Michelle Sommerville has a mission to end the abuse, neglect, and slaughter of horses, ponies, donkeys, and mules through rescue and foster care.
Michelle typically has between 10-18 horses on her property at any one time. Over the years, Michelle has rescued more than 50 horses (and other farm pets) from abusive or life-threatening situations. Horses are rehabilitated when possible and matched with loving permanent adoptive homes.
When the Routt County Sheriffs find an abused horse, they often call Michelle – and she never says ‘no’ to taking in another horse. Between five to ten horses arrive at Michelle’s property every year.
Some rescue horses and other animals are young and sound and able to provide lessons to riders. Other horses arrive with injuries or illness due to extreme neglect or starvation. About 80% of the rescue horses go to forever homes. A few are kept for lessons, and some unfortunately arrive in such terrible state that they cannot be saved.
Michelle personally supports a large number of horses on her 10-acre property. The majority of her personal earnings (from being a winter ski instructor – and horse trainer in summer) – go towards buying hay and taking care of the rescue horses.
Occasionally, Michelle is able to rehab a horse and send it to an adoptive permanent family. Adoption fees contribute to feeding and medical care for newly arriving rescue horses -and the horses that are permanently housed on the property.
Michelle’s rescues and adoptions (when the owners could no longer take care of their pets) include: a hedgehog, a mini donkey and a mini horse. The two rescue goats are named Miley Cyrus and Hannah Montana.
A note from Michelle:
“Originally from Toronto, Canada, I went to high school in New York, then attended McGill University in Montreal. I graduated with degrees in elementary education and world religions in 2004. I stayed at McGill another year ski racing and working on my Masters degree.
“After college, I taught elementary school for a few short years before taking on a job as a full time Hunter/jumper trainer in New York. After five years of show jumping full time I opened my own riding lesson program, and became active in the ski industry again by teaching at Hunter Mountain.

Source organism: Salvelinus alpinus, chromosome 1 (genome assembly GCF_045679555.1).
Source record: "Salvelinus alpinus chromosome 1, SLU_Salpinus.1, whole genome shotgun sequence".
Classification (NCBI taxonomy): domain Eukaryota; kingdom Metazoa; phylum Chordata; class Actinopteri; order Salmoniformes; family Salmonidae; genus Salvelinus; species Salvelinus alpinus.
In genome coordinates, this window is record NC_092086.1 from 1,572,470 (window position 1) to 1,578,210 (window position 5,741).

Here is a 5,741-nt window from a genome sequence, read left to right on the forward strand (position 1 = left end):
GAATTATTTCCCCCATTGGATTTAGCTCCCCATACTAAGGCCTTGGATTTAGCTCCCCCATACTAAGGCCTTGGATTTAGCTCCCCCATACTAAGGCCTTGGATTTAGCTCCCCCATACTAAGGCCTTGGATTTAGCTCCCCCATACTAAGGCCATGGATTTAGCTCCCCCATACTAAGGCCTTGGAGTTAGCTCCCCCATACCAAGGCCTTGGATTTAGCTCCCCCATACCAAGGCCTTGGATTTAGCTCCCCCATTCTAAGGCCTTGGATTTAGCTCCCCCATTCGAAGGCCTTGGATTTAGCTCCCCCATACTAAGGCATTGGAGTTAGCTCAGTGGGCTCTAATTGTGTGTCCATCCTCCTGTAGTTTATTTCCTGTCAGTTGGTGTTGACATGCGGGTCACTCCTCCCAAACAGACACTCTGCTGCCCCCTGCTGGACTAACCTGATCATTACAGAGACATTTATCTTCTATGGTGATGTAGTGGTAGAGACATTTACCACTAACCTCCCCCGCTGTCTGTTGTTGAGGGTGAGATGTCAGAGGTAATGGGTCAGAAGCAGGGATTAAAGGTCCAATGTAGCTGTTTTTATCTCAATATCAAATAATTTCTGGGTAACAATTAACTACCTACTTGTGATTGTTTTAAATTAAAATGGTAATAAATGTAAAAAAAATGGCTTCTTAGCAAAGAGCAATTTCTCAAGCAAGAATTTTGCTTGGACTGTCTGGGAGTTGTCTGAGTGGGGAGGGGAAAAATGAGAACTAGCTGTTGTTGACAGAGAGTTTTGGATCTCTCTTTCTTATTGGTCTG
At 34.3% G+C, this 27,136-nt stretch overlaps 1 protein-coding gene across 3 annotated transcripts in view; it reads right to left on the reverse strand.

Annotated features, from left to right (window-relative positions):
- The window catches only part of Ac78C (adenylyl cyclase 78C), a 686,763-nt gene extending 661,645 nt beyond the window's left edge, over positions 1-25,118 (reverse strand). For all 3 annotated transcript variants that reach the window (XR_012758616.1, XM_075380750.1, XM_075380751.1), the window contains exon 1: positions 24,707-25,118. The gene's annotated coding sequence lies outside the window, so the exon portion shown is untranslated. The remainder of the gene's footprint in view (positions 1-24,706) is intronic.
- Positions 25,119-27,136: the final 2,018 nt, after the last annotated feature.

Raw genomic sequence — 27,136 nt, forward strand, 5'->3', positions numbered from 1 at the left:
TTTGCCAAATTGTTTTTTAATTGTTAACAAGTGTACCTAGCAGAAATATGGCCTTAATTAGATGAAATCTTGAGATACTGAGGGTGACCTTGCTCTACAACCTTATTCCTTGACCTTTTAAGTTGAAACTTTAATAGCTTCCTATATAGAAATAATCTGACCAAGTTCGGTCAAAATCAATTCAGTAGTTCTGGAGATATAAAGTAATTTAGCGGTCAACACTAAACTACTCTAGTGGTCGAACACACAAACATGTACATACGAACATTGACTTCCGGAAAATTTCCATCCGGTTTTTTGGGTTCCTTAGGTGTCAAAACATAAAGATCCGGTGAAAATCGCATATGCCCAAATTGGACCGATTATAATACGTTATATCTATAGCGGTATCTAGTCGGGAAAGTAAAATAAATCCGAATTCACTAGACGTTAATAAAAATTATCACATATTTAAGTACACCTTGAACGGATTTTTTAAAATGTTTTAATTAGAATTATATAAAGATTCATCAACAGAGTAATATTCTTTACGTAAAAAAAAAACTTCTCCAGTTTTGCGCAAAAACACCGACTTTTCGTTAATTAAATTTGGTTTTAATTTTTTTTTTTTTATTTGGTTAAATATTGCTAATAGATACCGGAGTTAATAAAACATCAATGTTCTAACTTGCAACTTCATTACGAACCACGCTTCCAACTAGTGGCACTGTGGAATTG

“I have lived in Steamboat since 2011. In 2010, after visiting on a girls ski trip, I fell in love with the skiing and ranching community and moved here six months later.
“My background is mostly in hunter/ jumper riding. I was lucky enough to have trained with Olympic athletes such as Nona Garson and George Morris. I became certified as a therapeutic riding instructor in 2003 with Cantra. I am an active and competitive member of the United States Equestrian Federation, American Quarter Horse Association and Colorado Horse Council. Since moving to Colorado, I have also enjoyed running barrels in the local rodeos, packing elk, and guiding trail rides.
“I started receiving rescue horses at my ranch in the aftermath of the recession. Some people facing economic difficulties were abandoning their horses. The police often contacted me and other ranches in the area to see if they could take abandoned horses, as there was no local place for them to go. Routt County Horse Rescue is a safe place for unwanted, neglected or abandoned animals.
“I operate Routt County Horse Rescue as a free service. Adoption fees for the rehabbed and re-trained horses helps provide the funds to be able to continue rescue of more horses. I also teach riding lessons, train horses and teach skiing in the winter to help fund the ranch.
“My long term goal is to make the ranch an ADA compliant facility (riding arena, barn, and restroom for guests) so that the rescue horses could help with more special needs riding lessons.”